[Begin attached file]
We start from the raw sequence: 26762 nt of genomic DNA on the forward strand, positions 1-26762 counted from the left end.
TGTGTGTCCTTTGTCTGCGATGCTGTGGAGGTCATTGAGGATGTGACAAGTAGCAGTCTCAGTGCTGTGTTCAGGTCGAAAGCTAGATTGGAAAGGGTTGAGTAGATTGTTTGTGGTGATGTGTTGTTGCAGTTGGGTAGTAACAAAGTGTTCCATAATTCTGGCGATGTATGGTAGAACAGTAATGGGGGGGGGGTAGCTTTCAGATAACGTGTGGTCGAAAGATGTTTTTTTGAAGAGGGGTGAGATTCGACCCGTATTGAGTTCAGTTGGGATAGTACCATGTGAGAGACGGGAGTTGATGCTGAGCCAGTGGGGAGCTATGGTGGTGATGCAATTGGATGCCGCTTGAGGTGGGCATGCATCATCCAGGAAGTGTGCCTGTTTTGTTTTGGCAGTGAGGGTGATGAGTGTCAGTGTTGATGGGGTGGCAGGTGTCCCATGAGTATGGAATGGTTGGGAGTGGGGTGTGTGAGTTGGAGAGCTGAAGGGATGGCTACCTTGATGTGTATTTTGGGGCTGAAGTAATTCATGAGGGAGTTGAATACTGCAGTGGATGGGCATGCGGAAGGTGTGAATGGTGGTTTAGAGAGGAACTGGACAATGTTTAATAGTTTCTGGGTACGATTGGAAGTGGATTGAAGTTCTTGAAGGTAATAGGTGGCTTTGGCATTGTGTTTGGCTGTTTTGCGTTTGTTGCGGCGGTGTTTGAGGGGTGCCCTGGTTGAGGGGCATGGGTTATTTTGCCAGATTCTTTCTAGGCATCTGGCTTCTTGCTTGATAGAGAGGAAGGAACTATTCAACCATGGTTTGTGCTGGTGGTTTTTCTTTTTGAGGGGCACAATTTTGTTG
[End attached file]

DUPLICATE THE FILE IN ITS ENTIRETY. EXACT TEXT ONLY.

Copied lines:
We start from the raw sequence: 26762 nt of genomic DNA on the forward strand, positions 1-26762 counted from the left end.
TGTGTGTCCTTTGTCTGCGATGCTGTGGAGGTCATTGAGGATGTGACAAGTAGCAGTCTCAGTGCTGTGTTCAGGTCGAAAGCTAGATTGGAAAGGGTTGAGTAGATTGTTTGTGGTGATGTGTTGTTGCAGTTGGGTAGTAACAAAGTGTTCCATAATTCTGGCGATGTATGGTAGAACAGTAATGGGGGGGGGGTAGCTTTCAGATAACGTGTGGTCGAAAGATGTTTTTTTGAAGAGGGGTGAGATTCGACCCGTATTGAGTTCAGTTGGGATAGTACCATGTGAGAGACGGGAGTTGATGCTGAGCCAGTGGGGAGCTATGGTGGTGATGCAATTGGATGCCGCTTGAGGTGGGCATGCATCATCCAGGAAGTGTGCCTGTTTTGTTTTGGCAGTGAGGGTGATGAGTGTCAGTGTTGATGGGGTGGCAGGTGTCCCATGAGTATGGAATGGTTGGGAGTGGGGTGTGTGAGTTGGAGAGCTGAAGGGATGGCTACCTTGATGTGTATTTTGGGGCTGAAGTAATTCATGAGGGAGTTGAATACTGCAGTGGATGGGCATGCGGAAGGTGTGAATGGTGGTTTAGAGAGGAACTGGACAATGTTTAATAGTTTCTGGGTACGATTGGAAGTGGATTGAAGTTCTTGAAGGTAATAGGTGGCTTTGGCATTGTGTTTGGCTGTTTTGCGTTTGTTGCGGCGGTGTTTGAGGGGTGCCCTGGTTGAGGGGCATGGGTTATTTTGCCAGATTCTTTCTAGGCATCTGGCTTCTTGCTTGATAGAGAGGAAGGAACTATTCAACCATGGTTTGTGCTGGTGGTTTTTCTTTTTGAGGGGCACAATTTTGTTG